We learned that she knows who he is and that she’s his number one fan. And she notices that he has another manuscript and she asks permission from him to read his unpublished manuscript. And I thought that was interesting. You know, this is a, he could’ve said no. And maybe things would’ve gone in a different direction, you know, uh, Because she probably wouldn’t have, you know, she didn’t seem like the kind of person who would, uh, she does some pretty evil things, but she doesn’t seem like the kind of person who, even though he said no, would try to sneak it anyway.

You know, I 

Craig: don’t think she would try to sneak it, but I think she would’ve gotten her hands on it. I mean, probably in some way, super for me, she gets, yeah, she gets what she wants. You know, she seems very nice and gentle. Everything’s a little fishy from the beginning. She tells him that the roads are out and the phone is down, but she says, she’ll take care of him and get him out of there as soon as the roads are cleared.

But she also admits he’s like, how did you find me? And she says, well, I guess you could say I was following you. And he’s like, what? And she’s like, well, I, I know all about you because I’m such a fan. So I know that you write up there. So, um, I, I kind of been just, you know, driving up there at night and watching the light in your window and, and, you know, thinking about what you were writing about or whatever.

So like that’s creepy. Yeah. 

Todd: She does constantly surprise you through this movie with the things that you learn about. That’s part of, what’s kind of a enjoyment. 

Craig: Yeah. I agree. A hundred percent, but it’s, it’s, it’s done in such a way that it’s not slow because the movie’s fast. Um, in fact, like I said, Alan was sitting right behind me and um, he said, man, it doesn’t take very long for her crazy to start showing does it.

And I said, no. And I looked at the time and it was like exactly at the half hour mark, because he, he does say that she can read the manuscript. And very soon after that she’s feeding him lunch and you can tell that something’s troubling her just a little bit. And she starts to kind of offer a criticism, says, no, no.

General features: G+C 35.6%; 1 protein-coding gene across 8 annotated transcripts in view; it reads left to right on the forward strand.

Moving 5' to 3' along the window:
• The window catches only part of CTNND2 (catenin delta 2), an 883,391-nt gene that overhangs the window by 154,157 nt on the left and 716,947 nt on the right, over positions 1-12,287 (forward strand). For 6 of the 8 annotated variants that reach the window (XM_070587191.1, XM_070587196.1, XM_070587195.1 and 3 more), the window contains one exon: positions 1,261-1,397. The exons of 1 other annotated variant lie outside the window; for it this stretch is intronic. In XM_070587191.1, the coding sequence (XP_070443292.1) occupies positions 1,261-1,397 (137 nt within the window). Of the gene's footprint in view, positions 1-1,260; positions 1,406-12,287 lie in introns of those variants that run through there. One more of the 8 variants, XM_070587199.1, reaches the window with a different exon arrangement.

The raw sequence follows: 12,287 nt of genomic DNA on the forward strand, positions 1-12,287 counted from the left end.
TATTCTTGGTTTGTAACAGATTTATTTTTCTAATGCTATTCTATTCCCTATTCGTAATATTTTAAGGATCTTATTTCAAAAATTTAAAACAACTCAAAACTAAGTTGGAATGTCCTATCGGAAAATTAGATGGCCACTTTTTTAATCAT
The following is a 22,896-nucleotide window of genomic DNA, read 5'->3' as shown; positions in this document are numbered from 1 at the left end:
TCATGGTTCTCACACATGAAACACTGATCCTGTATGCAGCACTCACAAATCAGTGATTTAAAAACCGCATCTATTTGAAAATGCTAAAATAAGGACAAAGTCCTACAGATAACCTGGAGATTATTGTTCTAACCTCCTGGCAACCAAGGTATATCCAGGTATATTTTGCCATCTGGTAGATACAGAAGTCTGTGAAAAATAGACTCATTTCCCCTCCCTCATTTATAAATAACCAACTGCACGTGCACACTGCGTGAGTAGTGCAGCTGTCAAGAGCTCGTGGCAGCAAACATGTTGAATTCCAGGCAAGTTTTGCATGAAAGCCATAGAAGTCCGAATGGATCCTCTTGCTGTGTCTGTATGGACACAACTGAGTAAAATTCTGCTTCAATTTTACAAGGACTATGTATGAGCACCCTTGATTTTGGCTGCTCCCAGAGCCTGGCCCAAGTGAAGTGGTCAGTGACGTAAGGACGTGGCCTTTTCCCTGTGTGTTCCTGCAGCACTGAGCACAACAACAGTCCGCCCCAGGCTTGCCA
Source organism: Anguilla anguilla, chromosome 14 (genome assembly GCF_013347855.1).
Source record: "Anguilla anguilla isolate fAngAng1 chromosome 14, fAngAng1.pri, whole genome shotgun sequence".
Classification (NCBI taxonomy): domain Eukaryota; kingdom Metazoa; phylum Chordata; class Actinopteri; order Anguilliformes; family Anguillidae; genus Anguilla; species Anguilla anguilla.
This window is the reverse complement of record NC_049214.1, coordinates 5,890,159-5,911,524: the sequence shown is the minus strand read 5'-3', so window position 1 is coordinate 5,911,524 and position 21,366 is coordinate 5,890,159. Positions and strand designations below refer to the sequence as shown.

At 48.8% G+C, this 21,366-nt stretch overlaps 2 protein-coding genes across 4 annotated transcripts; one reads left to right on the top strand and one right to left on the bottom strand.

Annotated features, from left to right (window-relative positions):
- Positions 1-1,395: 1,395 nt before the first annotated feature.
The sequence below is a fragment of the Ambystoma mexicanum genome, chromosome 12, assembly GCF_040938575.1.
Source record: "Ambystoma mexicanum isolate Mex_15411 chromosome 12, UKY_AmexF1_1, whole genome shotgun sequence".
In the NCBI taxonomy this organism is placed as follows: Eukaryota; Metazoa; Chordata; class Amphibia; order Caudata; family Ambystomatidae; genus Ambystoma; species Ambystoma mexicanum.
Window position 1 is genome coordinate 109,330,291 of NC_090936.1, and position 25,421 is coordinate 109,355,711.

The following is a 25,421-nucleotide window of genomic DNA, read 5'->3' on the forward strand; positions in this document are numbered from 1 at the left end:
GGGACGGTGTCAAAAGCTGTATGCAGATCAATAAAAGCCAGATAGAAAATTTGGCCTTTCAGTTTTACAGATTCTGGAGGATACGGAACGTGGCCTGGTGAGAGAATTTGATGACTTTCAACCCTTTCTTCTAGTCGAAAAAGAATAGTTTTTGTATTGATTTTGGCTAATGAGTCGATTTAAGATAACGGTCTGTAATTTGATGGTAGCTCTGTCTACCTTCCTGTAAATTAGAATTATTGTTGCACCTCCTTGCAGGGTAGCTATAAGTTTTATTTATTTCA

Who am I to criticize? And he’s like, no, you know, I really want to know. And she criticizes the swearing in the manuscript. It has no nobility. These are slum kids. I was a slum kid. Everybody talks like that. They do not. What do you think? I say, when I go to the feed store in town, or now Wally give a bag of that effing pig feed and 10 pounds that bitch cow in tell Mrs.

Ballinger. Oh, here’s one big bastard. Some of your Christ. What made me do oh, Paul, I’m sorry. I’m so sorry. Oh, sometimes I get so worked up. Can you ever forgive me? It’s silly, but it’s manic. Um, like she really freaks out mm-hmm again, the camera angle changes to show her strangeness, cleans him up and walks away and says, I love you, Paul.

Uh, your, your mind, your creativity. That’s all I meant. And I feel like it’s at this point that you can see in his face that he’s like. Shit. I might be in a little bit of trouble here. Yeah. And he definitely is. And it only gets crazier from there. 

Todd: Well, and at the same time, we’ve got this parallel thing going on where, um, the agent, uh, has reported that Paul was, uh, missing, uh, to the local sheriff slash police, chief slash deputy slash 

Craig: whatever.

Yeah. The only law enforcement in this Podunk town, 

Todd: the only law enforcement, the only really authority at all in this Podunk town, which he kind of makes light of in, in a funny way. I think actually when he he’s on the phone with her, and this is just like this sweet old man with his wife I love them.

Who’s his assistant. Yeah. They were just, just sweet. I don’t remember them in the book. I’m sure they were in the book. I don’t remember them in 

Craig: the book. Um, Buster, he’s the sheriff guy he’s played by Richard Farnsworth, who is an old man. Who you would recognize he’s been in stuff. He started his career as a stuntman, uh, like in westerns and stuff.

Um, but eventually, you know, started getting some character work and his wife, Virginia is played by Francis stern Hagen, who again is entirely recognizable. She’s been in a million things. She was also in the adaptation of Steven King’s the mist. Um, and, and her name’s Virginia. He is in the book. Uh, she’s not, she’s invented for the movie.

His role in the book is smaller and they wanted to bump it up. They wanted to make him a little bit, um, more industrious and, and smart in the movie. And so you’re right. There’s, there’s just constantly this side story of them kind of looking into things, doing some investigation. At some point he starts reading Paul Sheldon’s novels to see if he can get any clues there.

But these, these old folks, this old couple they’re ING adorable. Yeah. and, and hilarious together.